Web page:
…as scramble for Otjomuise plots looms
By Mathias Haufiku
The Windhoek municipality could rake in at least N$23 million when it sells off 96 serviced plots in the newly-created Otjomuise Extension 5 township. The plots, which average around N$232 000, comes at a time when thousands of Namibians continue to scramble for any piece of land on offer due to a lack of serviced and affordable plots. The lowest priced plot is a 302-square metre on sale for N$190 260 while the highest priced is a 749-square metre plot being sold for N$471 870. With land delivery declining during the final quarter of last year, at the time the average price per square meter, according to the FNB Housing Index, was N$472 for new property coming into the market which was double the price compared to 2014. Considering the erven sizes and upset prices set for property in Otjomuise Extension 5 now on sale, a 313-square metre plot that the Council is offering for an upset price of N$197 190 would have cost you N$147 736 while a 749-square metre plot being sold for N$471 870 in the same township would have cost you N$353 528.
The closing date for applications was the final day of last month. Despite fears that the plots will be auctioned to the highest bidders, the municipality’s spokesperson Joshua Amukugo said the plots will not be auctioned off.“These ervens are being sold on offer to purchase basis which does not necessarily mean the highest bidder will get the plot,” Amukugo explained. He further explained that: “This process is completely different to the auction process. Say for instance 29 applicants apply for the same erf, we will calculate the average to determine price. We will not necessarily choose the lowest or highest bidder,” he said. Amukugo said some ervens will be reserved for previously disadvantaged people and those living with disabilities. In the offer to purchase for first time buyers, the municipality made it clear that close corporations, companies or entities will not be allowed to participate.First time buyers in the past decried the municipality’s decision to allow companies to bid for plots which they end up selling for inflated prices or built blocks of flats for rental purposes. Others have also alleged that property developers make use of shell buyers to buy the plots on their behalf.
“The City will only consider offers from first-time buyers who have never owned land or/and have never taken land transfer in the deeds office whether it is in their own name or as members of closed corporation or as a company or juristic person in which they have acquired the majority shareholding members interest or as partners as the case will not be considered. Those who do not comply with this condition will automatically be disqualified,” warned the municipality.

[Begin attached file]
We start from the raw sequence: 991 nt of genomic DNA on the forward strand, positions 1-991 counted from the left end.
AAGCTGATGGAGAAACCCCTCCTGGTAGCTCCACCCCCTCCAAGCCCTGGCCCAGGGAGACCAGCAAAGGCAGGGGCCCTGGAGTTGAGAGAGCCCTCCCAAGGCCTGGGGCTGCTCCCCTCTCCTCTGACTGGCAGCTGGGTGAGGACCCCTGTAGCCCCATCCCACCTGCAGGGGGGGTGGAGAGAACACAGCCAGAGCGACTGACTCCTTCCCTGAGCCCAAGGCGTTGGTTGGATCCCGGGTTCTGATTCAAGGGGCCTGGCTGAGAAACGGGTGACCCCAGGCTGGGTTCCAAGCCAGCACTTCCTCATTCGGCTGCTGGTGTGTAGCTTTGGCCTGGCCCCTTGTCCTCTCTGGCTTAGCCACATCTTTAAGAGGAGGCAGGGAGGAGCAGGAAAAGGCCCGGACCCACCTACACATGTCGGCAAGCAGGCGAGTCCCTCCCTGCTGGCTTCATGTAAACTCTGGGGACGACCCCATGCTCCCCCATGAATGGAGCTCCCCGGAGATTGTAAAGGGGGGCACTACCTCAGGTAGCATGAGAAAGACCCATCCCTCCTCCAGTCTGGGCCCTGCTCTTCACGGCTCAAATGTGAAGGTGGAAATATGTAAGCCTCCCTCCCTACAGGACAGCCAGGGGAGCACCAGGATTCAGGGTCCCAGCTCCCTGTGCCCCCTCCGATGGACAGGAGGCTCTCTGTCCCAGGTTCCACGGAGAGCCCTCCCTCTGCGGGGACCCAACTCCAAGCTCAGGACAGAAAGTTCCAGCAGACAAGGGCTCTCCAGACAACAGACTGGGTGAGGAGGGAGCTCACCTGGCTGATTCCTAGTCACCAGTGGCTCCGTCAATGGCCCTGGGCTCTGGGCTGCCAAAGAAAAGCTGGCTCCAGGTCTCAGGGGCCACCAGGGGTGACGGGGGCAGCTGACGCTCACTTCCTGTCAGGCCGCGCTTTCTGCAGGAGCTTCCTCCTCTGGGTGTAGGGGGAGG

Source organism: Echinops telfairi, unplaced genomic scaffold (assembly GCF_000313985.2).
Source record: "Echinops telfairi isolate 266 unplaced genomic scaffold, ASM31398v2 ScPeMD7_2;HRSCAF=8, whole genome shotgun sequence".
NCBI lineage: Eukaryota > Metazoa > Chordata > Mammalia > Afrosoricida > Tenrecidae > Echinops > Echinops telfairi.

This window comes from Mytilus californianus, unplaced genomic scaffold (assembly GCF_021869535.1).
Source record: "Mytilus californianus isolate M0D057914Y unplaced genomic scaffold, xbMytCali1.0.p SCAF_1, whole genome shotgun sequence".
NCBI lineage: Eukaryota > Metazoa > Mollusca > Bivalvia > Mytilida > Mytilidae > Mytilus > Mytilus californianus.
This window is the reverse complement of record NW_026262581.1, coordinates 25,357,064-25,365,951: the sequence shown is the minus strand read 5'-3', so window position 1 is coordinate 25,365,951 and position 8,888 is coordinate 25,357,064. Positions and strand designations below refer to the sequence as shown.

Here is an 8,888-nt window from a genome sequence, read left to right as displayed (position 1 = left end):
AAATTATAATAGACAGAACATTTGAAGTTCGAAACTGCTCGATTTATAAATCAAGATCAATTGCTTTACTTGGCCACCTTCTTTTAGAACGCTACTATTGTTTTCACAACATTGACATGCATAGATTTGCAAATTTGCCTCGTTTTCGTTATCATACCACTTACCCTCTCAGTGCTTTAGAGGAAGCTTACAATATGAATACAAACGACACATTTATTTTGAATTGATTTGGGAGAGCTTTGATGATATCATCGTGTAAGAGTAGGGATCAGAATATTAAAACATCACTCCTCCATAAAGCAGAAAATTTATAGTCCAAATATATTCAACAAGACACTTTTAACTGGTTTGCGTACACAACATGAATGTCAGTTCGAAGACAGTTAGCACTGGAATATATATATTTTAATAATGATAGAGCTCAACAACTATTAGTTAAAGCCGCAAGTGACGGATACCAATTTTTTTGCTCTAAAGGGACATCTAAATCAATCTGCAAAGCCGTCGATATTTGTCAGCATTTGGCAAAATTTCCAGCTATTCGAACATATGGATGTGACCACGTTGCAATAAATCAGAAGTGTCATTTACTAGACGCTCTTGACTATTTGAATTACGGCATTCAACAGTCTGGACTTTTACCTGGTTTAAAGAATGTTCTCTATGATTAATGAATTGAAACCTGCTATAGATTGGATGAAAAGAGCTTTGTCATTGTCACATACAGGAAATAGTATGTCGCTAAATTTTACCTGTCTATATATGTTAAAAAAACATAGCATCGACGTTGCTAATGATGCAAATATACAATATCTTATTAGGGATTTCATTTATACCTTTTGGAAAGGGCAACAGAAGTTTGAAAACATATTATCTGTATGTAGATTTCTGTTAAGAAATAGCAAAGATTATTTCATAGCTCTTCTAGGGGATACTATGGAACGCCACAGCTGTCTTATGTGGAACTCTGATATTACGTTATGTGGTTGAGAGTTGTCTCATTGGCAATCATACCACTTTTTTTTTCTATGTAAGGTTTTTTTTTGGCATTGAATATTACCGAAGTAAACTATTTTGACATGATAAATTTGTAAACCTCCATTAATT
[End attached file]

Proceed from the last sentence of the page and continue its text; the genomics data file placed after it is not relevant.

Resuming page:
Unmarried couples are also sidelined, as the City indicated that such joint incomes will not be considered in determining the affordability of the proposed purchaser.
While explaining that the Council will only allocate one erf per purchaser, it also indicated that an average between the highest and lowest offer above the upset price will be calculated as part of the first instance of evaluating suitable offers and for eventual allocation.
The 2015 FNB Housing Index cautioned that there is little chance that the growth in prices will ease unless the national mass housing project kicks off in Windhoek and at the coast. “Our estimates indicate that up to 10,000 new houses need to be built in Windhoek alone before the median price can retract to N$400 000. This can be achieved in 24 to 36 months provided several developers are used to work on different parts of the project concurrently,” noted the index.
It further projected that prices will continue to grow by 18% every quarter with volume growth subject to availability of serviceable land and the construction of houses thereof. “Other than been fueled by poor land delivery, the price growth is also a result of increasing demand due to increase in the labour force as more students graduate. The potential introduction of new taxes, higher interest rates and higher inflation of basic goods which will erode consumers’ disposable income pose further downside risks to this sector,” it asserted. The media house prices in major Namibian towns jumped from N$381 000 to N$800 000 in 2014.
The land and housing situation has reached crisis proportions, so much that during the launch of the Harambee Prosperity Plan, President Hage Geingob promised that through the plan 20 000 houses will be built while 26 000 plots will be serviced in the next four years.
Currently there are over 100 000 residents living in Windhoek’s Informal settlements. In view of the dire situation the president last year said government might have to expropriate farms in the surrounding areas to meet the growing demand for housing.
Expropriating farms surrounding Windhoek could prove costly to Government seeing that the farms are owned by private individuals. In 2011, there was a housing backlog of about 300,000 houses in the country.